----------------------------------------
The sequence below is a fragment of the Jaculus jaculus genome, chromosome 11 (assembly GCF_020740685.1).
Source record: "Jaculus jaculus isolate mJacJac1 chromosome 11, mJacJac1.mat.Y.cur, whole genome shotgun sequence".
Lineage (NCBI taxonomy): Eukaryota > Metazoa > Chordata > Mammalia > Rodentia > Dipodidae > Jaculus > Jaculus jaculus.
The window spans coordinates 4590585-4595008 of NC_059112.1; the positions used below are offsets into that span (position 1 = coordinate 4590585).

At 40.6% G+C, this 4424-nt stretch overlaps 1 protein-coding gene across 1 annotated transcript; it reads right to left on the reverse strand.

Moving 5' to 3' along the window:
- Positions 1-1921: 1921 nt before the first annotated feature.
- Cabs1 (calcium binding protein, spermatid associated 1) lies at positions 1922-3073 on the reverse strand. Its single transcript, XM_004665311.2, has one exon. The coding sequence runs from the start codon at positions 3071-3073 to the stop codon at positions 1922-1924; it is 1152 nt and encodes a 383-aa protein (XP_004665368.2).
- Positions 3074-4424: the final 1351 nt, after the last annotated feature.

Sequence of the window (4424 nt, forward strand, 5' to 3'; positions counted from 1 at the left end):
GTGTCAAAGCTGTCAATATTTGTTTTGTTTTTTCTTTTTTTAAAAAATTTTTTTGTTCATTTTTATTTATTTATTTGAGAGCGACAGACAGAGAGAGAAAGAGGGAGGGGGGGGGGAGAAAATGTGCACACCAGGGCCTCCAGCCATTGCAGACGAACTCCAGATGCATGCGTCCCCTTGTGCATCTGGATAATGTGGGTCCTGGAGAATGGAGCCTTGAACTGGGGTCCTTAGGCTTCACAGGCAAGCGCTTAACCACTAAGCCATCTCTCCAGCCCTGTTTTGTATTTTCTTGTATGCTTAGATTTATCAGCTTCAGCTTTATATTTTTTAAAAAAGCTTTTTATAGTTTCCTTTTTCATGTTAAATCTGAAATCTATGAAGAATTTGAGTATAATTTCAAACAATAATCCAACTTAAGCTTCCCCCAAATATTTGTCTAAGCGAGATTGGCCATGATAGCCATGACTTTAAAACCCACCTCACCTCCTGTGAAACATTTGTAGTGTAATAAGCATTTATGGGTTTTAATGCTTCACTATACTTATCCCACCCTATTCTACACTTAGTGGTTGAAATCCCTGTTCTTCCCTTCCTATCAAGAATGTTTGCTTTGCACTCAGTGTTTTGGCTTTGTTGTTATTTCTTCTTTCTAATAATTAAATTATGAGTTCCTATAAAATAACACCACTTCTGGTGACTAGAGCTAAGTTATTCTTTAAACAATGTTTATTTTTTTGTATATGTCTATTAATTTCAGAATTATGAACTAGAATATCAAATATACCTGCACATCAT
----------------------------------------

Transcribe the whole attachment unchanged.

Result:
The sequence below is a fragment of the Jaculus jaculus genome, chromosome 11 (assembly GCF_020740685.1).
Source record: "Jaculus jaculus isolate mJacJac1 chromosome 11, mJacJac1.mat.Y.cur, whole genome shotgun sequence".
Lineage (NCBI taxonomy): Eukaryota > Metazoa > Chordata > Mammalia > Rodentia > Dipodidae > Jaculus > Jaculus jaculus.
The window spans coordinates 4590585-4595008 of NC_059112.1; the positions used below are offsets into that span (position 1 = coordinate 4590585).

At 40.6% G+C, this 4424-nt stretch overlaps 1 protein-coding gene across 1 annotated transcript; it reads right to left on the reverse strand.

Moving 5' to 3' along the window:
- Positions 1-1921: 1921 nt before the first annotated feature.
- Cabs1 (calcium binding protein, spermatid associated 1) lies at positions 1922-3073 on the reverse strand. Its single transcript, XM_004665311.2, has one exon. The coding sequence runs from the start codon at positions 3071-3073 to the stop codon at positions 1922-1924; it is 1152 nt and encodes a 383-aa protein (XP_004665368.2).
- Positions 3074-4424: the final 1351 nt, after the last annotated feature.

Sequence of the window (4424 nt, forward strand, 5' to 3'; positions counted from 1 at the left end):
GTGTCAAAGCTGTCAATATTTGTTTTGTTTTTTCTTTTTTTAAAAAATTTTTTTGTTCATTTTTATTTATTTATTTGAGAGCGACAGACAGAGAGAGAAAGAGGGAGGGGGGGGGGAGAAAATGTGCACACCAGGGCCTCCAGCCATTGCAGACGAACTCCAGATGCATGCGTCCCCTTGTGCATCTGGATAATGTGGGTCCTGGAGAATGGAGCCTTGAACTGGGGTCCTTAGGCTTCACAGGCAAGCGCTTAACCACTAAGCCATCTCTCCAGCCCTGTTTTGTATTTTCTTGTATGCTTAGATTTATCAGCTTCAGCTTTATATTTTTTAAAAAAGCTTTTTATAGTTTCCTTTTTCATGTTAAATCTGAAATCTATGAAGAATTTGAGTATAATTTCAAACAATAATCCAACTTAAGCTTCCCCCAAATATTTGTCTAAGCGAGATTGGCCATGATAGCCATGACTTTAAAACCCACCTCACCTCCTGTGAAACATTTGTAGTGTAATAAGCATTTATGGGTTTTAATGCTTCACTATACTTATCCCACCCTATTCTACACTTAGTGGTTGAAATCCCTGTTCTTCCCTTCCTATCAAGAATGTTTGCTTTGCACTCAGTGTTTTGGCTTTGTTGTTATTTCTTCTTTCTAATAATTAAATTATGAGTTCCTATAAAATAACACCACTTCTGGTGACTAGAGCTAAGTTATTCTTTAAACAATGTTTATTTTTTTGTATATGTCTATTAATTTCAGAATTATGAACTAGAATATCAAATATACCTGCACATCAT